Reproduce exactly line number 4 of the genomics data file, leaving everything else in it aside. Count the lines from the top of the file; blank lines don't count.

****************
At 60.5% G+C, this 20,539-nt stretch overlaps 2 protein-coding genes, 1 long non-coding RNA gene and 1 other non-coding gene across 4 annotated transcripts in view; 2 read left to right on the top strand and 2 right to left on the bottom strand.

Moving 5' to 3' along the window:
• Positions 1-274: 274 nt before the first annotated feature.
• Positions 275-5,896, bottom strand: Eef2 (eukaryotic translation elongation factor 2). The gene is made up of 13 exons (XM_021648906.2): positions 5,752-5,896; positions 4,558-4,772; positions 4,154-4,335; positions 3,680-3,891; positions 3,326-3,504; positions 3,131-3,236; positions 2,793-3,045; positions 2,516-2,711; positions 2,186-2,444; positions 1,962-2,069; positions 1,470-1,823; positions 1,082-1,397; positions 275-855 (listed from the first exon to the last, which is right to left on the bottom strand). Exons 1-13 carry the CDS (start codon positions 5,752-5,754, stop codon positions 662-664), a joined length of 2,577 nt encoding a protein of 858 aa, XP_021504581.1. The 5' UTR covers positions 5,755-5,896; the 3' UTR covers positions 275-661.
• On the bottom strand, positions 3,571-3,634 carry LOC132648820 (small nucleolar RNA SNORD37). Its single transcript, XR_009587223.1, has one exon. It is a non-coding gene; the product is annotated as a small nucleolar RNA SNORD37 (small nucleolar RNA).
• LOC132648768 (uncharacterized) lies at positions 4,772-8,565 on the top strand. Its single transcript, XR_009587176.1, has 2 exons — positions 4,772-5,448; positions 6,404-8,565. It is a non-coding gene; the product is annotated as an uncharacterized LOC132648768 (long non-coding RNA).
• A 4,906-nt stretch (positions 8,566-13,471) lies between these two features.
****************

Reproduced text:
• Positions 275-5,896, bottom strand: Eef2 (eukaryotic translation elongation factor 2). The gene is made up of 13 exons (XM_021648906.2): positions 5,752-5,896; positions 4,558-4,772; positions 4,154-4,335; positions 3,680-3,891; positions 3,326-3,504; positions 3,131-3,236; positions 2,793-3,045; positions 2,516-2,711; positions 2,186-2,444; positions 1,962-2,069; positions 1,470-1,823; positions 1,082-1,397; positions 275-855 (listed from the first exon to the last, which is right to left on the bottom strand). Exons 1-13 carry the CDS (start codon positions 5,752-5,754, stop codon positions 662-664), a joined length of 2,577 nt encoding a protein of 858 aa, XP_021504581.1. The 5' UTR covers positions 5,755-5,896; the 3' UTR covers positions 275-661.